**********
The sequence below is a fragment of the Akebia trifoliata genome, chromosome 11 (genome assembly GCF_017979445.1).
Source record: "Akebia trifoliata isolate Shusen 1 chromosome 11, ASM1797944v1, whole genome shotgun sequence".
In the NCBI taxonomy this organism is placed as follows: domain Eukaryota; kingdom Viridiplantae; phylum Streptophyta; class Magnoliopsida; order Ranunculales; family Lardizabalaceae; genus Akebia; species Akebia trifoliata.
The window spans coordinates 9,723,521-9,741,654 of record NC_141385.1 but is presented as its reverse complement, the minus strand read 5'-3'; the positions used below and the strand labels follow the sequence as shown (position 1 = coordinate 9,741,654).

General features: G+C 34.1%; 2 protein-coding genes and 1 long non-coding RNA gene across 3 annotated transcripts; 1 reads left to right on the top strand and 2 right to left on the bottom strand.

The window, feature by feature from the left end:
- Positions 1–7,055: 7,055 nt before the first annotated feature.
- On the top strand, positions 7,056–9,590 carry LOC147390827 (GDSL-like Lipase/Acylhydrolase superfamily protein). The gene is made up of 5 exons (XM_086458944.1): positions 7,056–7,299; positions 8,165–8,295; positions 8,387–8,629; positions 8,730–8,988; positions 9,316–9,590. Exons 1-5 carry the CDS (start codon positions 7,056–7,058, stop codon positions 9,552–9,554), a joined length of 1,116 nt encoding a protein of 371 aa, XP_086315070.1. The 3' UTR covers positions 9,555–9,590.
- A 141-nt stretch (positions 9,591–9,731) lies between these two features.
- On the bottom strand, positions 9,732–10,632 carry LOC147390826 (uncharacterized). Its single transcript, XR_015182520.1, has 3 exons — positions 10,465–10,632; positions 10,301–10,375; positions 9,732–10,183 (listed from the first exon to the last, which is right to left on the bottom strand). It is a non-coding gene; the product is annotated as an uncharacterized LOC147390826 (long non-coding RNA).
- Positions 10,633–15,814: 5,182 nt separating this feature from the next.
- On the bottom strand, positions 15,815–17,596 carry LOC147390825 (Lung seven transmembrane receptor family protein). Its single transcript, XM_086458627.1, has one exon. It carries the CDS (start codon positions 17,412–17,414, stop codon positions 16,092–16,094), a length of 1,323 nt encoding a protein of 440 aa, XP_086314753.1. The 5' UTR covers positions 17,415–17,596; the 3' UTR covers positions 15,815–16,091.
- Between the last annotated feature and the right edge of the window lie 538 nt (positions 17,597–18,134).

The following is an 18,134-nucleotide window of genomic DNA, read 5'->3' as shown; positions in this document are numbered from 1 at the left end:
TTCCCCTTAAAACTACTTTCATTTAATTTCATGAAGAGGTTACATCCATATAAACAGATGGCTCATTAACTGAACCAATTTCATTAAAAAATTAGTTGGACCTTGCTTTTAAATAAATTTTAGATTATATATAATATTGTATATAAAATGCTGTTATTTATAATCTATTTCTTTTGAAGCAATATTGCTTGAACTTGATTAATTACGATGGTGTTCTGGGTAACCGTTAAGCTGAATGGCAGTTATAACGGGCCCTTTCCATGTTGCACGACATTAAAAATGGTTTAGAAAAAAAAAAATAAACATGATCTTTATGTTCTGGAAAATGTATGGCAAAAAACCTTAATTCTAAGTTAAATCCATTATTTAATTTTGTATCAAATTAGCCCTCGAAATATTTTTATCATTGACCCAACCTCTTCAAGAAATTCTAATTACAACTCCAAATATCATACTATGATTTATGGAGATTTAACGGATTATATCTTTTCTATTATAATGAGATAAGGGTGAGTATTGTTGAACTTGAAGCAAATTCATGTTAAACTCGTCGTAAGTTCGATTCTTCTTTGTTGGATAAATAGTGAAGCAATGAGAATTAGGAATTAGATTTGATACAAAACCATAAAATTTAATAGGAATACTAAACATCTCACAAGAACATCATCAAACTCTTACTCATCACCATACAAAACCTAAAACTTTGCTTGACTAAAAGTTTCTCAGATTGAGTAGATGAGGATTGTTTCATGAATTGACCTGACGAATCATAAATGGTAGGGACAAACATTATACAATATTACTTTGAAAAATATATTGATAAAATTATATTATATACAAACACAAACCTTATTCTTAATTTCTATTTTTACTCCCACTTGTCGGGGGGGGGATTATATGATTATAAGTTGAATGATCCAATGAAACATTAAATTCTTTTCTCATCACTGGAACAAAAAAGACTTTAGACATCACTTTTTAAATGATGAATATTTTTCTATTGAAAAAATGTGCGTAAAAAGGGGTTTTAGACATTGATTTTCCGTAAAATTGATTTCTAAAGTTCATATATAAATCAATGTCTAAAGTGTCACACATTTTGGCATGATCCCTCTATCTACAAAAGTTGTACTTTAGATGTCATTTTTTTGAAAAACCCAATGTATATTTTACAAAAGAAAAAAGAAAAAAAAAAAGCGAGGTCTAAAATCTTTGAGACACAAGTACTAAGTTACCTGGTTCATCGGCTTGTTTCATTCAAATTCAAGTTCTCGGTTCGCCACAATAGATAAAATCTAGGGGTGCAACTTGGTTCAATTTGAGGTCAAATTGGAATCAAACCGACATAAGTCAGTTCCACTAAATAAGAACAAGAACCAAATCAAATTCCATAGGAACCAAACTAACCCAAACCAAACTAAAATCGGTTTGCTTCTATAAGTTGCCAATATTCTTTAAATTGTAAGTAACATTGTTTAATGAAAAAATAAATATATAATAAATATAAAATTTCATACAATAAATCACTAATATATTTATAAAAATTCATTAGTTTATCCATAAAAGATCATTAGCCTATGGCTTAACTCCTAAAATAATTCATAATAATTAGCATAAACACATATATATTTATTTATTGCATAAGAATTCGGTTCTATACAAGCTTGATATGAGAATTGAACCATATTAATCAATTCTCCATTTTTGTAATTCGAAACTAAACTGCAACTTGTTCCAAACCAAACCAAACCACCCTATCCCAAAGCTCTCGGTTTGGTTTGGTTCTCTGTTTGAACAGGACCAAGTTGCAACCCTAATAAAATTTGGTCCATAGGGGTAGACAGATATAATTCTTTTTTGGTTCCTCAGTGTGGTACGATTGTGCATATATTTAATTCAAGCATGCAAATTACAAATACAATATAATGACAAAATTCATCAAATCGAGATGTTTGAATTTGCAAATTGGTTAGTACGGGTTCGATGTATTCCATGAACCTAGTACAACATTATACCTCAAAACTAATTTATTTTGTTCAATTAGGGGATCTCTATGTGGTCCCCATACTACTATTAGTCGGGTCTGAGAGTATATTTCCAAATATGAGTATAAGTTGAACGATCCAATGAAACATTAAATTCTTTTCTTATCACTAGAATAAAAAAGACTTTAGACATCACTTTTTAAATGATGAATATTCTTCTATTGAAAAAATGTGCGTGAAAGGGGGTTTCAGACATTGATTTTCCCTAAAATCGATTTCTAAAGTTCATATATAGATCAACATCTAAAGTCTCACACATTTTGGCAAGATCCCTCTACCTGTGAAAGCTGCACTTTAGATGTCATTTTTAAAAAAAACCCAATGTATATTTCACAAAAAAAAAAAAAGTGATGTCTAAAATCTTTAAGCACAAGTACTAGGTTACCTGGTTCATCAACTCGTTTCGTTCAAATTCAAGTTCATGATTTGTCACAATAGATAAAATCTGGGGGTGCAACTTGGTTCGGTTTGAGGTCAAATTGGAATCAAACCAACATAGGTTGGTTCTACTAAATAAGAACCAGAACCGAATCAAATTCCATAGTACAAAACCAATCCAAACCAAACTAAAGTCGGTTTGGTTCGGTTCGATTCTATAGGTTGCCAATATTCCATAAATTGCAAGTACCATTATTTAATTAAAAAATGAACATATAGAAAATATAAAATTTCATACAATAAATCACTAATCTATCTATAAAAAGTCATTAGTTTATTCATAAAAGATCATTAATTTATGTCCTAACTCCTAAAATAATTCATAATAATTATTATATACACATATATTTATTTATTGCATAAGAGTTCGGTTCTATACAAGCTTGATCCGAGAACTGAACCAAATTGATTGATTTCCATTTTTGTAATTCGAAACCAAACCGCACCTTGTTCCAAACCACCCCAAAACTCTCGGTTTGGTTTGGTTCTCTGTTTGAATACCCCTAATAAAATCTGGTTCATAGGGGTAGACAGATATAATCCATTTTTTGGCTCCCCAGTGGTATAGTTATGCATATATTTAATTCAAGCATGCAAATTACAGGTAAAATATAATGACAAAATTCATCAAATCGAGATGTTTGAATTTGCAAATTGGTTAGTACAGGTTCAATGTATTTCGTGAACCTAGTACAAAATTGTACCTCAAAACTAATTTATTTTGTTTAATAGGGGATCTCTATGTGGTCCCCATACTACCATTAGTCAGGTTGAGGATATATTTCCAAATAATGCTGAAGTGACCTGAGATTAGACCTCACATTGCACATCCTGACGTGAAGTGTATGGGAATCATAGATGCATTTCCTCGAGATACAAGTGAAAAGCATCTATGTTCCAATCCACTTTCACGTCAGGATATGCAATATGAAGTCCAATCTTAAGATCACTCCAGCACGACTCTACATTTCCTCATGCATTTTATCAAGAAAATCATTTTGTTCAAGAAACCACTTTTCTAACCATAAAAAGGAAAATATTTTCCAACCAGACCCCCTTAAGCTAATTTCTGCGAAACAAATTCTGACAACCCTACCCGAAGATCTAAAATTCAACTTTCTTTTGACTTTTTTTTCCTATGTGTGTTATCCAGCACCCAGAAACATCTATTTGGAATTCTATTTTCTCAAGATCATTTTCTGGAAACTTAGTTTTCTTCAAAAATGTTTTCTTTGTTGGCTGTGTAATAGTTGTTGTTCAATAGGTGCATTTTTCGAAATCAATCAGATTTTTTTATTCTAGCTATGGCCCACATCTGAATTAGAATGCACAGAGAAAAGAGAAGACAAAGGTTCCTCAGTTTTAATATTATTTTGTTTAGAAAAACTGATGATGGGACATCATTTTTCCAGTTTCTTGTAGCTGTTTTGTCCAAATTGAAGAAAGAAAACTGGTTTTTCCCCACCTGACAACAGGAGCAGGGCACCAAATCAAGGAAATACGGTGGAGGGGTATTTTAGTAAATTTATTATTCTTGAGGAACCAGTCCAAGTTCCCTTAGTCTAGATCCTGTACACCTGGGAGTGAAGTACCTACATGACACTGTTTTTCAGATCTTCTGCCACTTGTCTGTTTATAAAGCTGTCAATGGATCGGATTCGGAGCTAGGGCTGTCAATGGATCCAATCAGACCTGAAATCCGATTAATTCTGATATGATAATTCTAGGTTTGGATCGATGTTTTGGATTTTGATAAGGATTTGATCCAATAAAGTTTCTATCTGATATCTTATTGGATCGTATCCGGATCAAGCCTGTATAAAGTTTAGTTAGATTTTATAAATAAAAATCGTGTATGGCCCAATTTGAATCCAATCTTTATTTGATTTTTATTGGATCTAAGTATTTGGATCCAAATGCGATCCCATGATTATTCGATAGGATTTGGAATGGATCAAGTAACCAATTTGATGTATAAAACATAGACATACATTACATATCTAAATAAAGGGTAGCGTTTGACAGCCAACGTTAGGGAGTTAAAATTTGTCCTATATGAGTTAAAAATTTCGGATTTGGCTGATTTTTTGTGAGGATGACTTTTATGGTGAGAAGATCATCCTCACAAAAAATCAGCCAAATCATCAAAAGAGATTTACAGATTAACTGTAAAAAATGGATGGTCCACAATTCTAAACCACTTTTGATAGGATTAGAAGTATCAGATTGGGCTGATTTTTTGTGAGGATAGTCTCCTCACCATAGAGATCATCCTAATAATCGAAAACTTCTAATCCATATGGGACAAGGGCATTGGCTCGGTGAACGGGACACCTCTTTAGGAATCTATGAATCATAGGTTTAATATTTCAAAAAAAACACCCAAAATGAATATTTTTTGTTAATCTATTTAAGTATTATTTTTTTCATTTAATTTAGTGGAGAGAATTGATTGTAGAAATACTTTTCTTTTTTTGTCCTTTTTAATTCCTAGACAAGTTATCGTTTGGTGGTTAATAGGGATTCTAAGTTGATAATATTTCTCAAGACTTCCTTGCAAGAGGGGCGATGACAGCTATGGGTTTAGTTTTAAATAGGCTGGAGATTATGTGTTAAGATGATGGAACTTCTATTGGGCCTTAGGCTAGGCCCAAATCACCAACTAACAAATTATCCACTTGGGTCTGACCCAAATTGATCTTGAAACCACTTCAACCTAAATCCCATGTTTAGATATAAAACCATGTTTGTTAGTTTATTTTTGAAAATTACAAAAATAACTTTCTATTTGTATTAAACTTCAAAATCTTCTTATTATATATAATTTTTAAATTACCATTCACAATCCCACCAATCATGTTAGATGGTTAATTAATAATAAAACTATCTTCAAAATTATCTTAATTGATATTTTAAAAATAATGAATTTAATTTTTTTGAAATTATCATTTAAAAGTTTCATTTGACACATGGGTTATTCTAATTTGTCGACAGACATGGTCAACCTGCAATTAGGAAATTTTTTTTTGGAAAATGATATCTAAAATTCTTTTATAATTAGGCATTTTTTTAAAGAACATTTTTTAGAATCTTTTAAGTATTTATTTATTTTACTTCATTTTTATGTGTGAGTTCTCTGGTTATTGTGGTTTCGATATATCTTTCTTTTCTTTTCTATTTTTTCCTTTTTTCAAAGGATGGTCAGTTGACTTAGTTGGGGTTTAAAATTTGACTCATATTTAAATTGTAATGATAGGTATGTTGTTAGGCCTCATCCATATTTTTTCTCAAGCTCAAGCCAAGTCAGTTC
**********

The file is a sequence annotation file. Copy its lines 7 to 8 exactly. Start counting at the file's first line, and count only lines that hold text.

- Positions 1–7,055: 7,055 nt before the first annotated feature.
- On the top strand, positions 7,056–9,590 carry LOC147390827 (GDSL-like Lipase/Acylhydrolase superfamily protein). The gene is made up of 5 exons (XM_086458944.1): positions 7,056–7,299; positions 8,165–8,295; positions 8,387–8,629; positions 8,730–8,988; positions 9,316–9,590. Exons 1-5 carry the CDS (start codon positions 7,056–7,058, stop codon positions 9,552–9,554), a joined length of 1,116 nt encoding a protein of 371 aa, XP_086315070.1. The 3' UTR covers positions 9,555–9,590.